What you don't see in this still image is the overall brightness fluctuation/variation in times. The resultant file will almost always look "flickerly" somewhat. I suspect that might due to its auto exposure function causing the brightness to keep "dancing" around. Combine that with always-Auto White Balance would make it very difficult to do any level & color correction later.

    At the time I returned that unit to the owner I still have some interest in this unit left. But after this comparison that interest is totally gone.
    For others it might suit their requirement perfectly. But sorry - it does not tick enough box in my checklist to qualify.

    I can now firmly set my route - optimizing my digital camera's setup for Full HD/2K scan, and that cheap analog camera for low end/quick and dirty job. This should cover all requirements my customers ever asked.

    Upon completion of my digital camera's setup I might have a new post revealing its all detail later. Better wait and see...

  • #2
    Good work Nantawat. What lens did you use with your Panasonic and did you use any sharpening?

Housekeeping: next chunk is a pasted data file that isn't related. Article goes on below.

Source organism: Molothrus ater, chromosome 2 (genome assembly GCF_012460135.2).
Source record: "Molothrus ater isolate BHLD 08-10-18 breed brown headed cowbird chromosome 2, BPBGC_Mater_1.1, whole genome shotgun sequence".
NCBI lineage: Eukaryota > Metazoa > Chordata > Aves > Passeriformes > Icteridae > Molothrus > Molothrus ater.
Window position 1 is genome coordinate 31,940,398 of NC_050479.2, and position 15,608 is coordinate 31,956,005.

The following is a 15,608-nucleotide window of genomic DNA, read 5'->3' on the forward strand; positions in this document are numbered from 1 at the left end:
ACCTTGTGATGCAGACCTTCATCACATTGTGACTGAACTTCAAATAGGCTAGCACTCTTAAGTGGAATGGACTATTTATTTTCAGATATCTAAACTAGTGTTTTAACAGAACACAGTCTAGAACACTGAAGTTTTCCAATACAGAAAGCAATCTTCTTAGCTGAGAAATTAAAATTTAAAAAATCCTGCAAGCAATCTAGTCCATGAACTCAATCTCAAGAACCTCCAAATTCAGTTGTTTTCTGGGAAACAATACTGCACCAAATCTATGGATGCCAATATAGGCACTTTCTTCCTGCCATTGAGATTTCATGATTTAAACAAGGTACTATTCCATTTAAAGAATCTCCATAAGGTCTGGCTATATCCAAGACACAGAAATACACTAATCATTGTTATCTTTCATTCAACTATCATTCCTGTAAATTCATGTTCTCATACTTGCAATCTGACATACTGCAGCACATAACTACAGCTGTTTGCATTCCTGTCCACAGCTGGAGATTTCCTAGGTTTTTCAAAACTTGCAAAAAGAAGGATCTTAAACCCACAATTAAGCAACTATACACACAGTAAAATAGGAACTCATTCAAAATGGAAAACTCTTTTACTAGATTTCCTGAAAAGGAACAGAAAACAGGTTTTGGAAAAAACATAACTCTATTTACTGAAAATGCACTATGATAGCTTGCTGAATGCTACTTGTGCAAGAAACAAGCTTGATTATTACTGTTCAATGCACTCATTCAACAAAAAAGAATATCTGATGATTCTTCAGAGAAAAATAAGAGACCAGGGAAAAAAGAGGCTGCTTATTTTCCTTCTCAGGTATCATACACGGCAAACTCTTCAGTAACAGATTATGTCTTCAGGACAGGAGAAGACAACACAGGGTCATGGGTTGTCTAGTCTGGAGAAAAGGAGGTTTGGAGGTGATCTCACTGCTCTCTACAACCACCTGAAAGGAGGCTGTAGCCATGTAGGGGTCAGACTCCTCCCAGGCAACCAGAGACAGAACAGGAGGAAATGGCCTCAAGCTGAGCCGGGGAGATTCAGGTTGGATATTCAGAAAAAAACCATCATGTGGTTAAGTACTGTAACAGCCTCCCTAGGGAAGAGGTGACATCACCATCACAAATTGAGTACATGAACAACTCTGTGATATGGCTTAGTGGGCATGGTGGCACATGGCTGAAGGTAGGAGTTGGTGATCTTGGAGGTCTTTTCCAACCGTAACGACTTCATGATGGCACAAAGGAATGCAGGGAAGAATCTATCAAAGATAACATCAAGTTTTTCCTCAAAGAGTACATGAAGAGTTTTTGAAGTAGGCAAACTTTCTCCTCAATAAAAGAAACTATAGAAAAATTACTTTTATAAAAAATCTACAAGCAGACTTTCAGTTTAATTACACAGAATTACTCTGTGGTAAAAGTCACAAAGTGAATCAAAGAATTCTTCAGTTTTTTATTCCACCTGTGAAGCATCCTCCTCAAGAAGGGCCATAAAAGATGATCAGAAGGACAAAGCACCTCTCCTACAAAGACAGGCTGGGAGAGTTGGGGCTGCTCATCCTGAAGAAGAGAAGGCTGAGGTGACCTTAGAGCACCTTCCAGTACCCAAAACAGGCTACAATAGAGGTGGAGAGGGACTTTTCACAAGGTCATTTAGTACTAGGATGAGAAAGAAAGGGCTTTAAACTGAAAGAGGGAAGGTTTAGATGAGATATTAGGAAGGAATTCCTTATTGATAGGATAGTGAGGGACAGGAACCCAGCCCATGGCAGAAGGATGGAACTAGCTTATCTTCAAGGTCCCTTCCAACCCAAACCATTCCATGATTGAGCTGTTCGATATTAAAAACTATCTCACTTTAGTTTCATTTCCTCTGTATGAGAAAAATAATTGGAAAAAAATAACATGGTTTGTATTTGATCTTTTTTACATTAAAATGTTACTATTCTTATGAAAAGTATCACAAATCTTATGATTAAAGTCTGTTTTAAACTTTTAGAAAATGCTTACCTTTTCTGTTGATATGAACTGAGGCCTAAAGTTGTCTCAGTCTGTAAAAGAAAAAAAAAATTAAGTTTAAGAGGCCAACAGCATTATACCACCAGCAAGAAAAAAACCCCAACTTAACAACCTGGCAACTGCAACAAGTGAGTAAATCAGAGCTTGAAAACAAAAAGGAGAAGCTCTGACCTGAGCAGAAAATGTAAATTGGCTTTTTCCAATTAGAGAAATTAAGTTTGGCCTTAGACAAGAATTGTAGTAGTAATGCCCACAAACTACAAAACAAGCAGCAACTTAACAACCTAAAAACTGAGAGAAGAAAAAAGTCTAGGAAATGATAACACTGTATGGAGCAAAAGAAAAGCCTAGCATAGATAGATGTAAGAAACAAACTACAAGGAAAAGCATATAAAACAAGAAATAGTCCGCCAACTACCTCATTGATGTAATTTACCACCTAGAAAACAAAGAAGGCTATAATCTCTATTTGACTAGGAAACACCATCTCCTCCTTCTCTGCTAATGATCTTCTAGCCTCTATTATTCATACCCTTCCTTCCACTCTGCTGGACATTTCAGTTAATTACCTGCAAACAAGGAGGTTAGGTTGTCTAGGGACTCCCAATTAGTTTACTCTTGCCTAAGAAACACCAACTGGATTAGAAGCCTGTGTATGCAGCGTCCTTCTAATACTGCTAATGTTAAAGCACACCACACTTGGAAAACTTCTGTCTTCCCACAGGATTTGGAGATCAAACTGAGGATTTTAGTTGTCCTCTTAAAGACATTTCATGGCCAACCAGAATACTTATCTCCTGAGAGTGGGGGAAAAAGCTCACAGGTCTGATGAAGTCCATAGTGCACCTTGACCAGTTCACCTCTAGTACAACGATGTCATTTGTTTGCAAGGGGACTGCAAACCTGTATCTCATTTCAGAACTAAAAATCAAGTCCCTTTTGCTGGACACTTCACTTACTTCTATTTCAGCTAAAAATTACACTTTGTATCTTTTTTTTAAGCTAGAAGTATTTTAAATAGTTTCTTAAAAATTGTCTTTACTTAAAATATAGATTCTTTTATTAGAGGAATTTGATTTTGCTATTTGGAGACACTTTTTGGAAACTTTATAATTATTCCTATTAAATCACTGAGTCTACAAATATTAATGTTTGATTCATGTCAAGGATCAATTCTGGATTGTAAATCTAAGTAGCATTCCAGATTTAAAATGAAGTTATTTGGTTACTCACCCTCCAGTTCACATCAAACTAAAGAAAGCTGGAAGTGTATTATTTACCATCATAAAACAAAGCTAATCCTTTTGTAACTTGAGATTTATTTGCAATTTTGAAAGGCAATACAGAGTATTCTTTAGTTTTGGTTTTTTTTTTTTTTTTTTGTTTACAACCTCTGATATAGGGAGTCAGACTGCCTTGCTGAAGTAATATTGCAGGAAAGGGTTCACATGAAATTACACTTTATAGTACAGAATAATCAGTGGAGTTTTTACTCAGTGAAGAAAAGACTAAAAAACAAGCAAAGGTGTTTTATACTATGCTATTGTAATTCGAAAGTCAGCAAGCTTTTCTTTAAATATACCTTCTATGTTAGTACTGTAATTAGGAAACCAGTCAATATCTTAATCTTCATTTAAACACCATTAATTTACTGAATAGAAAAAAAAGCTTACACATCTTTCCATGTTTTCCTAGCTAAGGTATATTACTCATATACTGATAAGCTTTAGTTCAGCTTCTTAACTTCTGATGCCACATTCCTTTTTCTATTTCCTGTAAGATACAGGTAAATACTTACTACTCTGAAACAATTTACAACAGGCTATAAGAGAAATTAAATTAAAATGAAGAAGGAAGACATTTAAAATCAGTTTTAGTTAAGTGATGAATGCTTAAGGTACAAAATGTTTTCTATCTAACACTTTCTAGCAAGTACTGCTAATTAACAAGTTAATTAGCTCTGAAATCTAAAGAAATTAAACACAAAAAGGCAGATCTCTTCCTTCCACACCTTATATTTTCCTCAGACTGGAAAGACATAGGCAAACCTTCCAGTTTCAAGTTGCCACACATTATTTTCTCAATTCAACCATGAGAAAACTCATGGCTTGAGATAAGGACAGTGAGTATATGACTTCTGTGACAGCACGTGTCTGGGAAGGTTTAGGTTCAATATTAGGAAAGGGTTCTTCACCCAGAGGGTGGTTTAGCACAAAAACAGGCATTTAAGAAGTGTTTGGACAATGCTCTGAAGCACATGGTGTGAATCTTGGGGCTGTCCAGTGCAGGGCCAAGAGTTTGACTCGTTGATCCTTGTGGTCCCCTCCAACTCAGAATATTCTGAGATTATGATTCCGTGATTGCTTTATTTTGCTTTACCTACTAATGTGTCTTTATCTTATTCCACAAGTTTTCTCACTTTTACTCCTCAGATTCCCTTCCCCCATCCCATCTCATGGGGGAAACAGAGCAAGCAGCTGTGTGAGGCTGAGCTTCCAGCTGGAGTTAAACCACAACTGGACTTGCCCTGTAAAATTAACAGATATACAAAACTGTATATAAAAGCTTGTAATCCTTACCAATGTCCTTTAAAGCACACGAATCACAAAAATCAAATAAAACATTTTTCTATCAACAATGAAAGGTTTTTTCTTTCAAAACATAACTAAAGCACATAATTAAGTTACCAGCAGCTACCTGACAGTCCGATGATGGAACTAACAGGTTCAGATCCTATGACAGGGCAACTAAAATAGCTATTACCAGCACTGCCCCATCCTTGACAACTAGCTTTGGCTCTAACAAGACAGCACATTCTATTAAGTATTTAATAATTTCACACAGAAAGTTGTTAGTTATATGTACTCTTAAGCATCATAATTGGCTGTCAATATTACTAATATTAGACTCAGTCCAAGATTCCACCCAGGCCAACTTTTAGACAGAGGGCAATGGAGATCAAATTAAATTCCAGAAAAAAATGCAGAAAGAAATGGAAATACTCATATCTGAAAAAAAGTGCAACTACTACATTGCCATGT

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    • #3
      Probably the 14-140mm ones. And no sharpening applied. I might try capturing at higher resolution later and see if there's any improvements.

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      • #4
        Very interesting discovery. I have owned 2 Wolverines now, the second one being the Pro version. On both versions I've found i have to set the sharpness to low every time i turn it on, even if its already set to low. I have to go into the setting change it back to it's default setting (medium) exit the menu and then go back into the menu to set it to low. If i don't do this the sharpness will be too much. I thought they would of fixed this in the Pro version. Nope.